Gratian: Thus, to these things it is responded: On account of the variety of times, various dispensations of the Creator are found. It had been promised to Abraham that all people would be blessed in his seed. He had promised also that he would give the land of his pilgrimage to his seed. Therefore, with the others having been left behind in idolatry, God chose Abraham and his sons as his own people, religiously the multiplication of God’s people was being sought by the fertility of many women, because in the succession of blood there was a succession of faith. Whence in the law it was said: “The cursed sterile woman, who did not leave behind his seed upon the land.” Whence marriage was even ordained for priests, because the succession of office depended on the succession of family. Because in truth, by means of the incarnation of Christ, the grace of faith was broadened everywhere, nor is it now said: “Speak to the house of Judah, and to the house of Israel;” but: “Go, teach all people,” and: “In all people, whoever fears the Lord, and works righteousness, is accepted by him.” The choice of duty was not sought in the succession of birth, but in the perfection of life and the integrity of knowledge, and virginity was preferred to fertility, and the chastity of abstinence was commanded for priests. Therefore, neither Abraham or Jacob committed a sin, because he sought sons from a slave beyond his wife, nor by their example is it allowed for anyone to seek fertility from another person beyond the conjugal debt, since their marriages are equal or preferred to our virginity, and the unlimited enjoyment of the marriage of our time almost imitates the ugliness of the fornication of their time. Whence Ambrose wrote in the book Concerning the Patriarchs:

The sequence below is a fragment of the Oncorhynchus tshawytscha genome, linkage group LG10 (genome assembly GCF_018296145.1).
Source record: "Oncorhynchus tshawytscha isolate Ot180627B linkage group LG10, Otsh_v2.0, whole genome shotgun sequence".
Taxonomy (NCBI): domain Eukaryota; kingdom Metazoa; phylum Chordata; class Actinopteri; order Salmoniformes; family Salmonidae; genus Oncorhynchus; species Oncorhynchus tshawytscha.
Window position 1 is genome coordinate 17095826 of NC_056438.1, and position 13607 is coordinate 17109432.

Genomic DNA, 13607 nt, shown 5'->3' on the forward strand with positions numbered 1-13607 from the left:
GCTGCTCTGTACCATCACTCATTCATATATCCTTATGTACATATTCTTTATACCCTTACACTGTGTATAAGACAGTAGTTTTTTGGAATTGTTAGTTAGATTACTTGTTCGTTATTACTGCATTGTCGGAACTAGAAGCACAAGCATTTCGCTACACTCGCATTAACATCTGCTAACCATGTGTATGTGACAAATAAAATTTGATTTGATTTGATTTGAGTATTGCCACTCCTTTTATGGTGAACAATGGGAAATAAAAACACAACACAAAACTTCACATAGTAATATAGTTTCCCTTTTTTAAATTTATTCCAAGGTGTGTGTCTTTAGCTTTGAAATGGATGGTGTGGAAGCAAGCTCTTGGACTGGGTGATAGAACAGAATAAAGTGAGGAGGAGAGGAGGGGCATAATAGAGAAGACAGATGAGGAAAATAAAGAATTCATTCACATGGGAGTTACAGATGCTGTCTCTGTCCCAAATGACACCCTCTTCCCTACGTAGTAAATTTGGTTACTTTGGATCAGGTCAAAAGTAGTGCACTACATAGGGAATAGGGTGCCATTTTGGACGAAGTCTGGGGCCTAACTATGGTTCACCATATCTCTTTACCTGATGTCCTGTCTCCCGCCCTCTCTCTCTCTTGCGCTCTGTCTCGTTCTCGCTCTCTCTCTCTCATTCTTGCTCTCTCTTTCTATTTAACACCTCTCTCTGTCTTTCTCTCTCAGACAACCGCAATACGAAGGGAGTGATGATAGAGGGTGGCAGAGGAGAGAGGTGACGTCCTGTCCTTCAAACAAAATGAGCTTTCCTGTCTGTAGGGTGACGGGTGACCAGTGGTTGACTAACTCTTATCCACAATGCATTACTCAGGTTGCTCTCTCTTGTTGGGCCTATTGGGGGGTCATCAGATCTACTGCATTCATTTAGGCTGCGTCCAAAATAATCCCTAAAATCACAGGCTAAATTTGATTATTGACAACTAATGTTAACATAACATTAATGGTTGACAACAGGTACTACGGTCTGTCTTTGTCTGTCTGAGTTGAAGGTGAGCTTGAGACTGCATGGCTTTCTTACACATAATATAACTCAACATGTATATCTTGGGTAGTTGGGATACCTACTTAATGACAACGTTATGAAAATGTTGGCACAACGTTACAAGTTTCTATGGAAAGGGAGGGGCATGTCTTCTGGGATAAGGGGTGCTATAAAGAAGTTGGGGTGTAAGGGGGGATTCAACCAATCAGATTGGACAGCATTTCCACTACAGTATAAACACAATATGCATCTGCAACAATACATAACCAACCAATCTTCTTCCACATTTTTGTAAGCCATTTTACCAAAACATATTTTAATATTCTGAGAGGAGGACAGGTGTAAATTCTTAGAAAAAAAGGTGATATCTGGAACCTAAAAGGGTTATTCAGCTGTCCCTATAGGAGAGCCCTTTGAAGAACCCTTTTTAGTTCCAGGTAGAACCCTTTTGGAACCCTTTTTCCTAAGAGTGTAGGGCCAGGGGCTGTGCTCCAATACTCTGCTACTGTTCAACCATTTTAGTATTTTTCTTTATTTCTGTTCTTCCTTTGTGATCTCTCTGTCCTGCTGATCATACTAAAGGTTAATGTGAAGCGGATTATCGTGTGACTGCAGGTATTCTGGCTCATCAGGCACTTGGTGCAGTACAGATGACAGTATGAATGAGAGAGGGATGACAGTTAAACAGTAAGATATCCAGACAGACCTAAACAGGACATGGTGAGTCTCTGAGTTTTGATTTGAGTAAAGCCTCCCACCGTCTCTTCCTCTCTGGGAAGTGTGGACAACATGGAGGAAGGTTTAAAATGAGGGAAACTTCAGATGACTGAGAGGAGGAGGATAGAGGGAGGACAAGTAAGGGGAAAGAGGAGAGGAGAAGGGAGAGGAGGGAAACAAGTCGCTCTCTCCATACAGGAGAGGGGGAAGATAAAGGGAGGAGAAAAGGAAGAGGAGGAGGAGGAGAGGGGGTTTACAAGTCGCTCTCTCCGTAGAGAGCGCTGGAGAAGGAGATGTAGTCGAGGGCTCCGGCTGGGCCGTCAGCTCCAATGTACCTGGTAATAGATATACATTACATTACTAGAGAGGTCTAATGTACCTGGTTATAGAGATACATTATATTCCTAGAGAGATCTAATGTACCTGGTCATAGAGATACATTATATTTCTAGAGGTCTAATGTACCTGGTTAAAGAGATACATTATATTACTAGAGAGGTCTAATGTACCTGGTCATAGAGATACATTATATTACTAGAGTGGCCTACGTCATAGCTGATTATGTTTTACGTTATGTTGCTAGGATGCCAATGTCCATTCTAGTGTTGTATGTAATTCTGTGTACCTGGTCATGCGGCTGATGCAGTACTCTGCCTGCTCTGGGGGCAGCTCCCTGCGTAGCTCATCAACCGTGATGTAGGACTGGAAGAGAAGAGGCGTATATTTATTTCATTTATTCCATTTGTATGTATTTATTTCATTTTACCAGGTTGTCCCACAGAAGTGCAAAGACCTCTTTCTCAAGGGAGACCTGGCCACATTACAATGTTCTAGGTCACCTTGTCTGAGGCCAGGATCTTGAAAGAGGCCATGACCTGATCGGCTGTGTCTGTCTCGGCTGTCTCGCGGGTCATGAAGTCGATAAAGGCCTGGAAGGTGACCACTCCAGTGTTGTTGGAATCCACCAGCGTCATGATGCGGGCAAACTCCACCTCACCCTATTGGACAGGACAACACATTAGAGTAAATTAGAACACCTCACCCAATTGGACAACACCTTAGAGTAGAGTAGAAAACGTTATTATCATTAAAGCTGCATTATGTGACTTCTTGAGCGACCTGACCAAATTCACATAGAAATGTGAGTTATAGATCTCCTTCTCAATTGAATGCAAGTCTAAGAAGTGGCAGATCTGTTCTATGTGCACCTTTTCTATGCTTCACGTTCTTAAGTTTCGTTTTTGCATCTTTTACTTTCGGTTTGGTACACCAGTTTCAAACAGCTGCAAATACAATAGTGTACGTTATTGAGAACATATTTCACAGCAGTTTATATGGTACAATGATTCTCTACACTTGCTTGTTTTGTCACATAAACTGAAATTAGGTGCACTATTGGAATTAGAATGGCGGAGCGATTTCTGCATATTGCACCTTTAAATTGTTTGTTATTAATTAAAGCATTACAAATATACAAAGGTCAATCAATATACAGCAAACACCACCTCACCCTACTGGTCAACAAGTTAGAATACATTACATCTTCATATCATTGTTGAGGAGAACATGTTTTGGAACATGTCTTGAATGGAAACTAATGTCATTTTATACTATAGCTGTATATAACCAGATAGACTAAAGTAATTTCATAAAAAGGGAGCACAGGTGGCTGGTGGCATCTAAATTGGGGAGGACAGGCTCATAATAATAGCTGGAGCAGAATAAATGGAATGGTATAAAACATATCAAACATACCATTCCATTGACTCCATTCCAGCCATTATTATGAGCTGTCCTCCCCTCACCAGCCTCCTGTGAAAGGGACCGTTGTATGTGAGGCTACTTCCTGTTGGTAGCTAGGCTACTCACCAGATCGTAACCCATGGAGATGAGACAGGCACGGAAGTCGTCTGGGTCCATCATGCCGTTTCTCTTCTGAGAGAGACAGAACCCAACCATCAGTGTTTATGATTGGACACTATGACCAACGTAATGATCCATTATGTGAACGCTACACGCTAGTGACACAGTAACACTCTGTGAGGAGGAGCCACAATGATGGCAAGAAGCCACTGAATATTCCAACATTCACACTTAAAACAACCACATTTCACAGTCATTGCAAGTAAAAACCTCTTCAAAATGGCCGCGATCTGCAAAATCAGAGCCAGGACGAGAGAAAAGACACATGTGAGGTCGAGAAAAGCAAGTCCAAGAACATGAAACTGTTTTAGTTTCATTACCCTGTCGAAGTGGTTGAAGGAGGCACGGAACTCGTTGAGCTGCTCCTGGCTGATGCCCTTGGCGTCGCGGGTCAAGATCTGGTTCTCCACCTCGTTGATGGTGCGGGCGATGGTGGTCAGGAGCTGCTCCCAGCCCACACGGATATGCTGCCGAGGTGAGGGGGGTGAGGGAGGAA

Canon III. Abraham, who received sons from a slave woman with a living wife, is not guilty of adultery.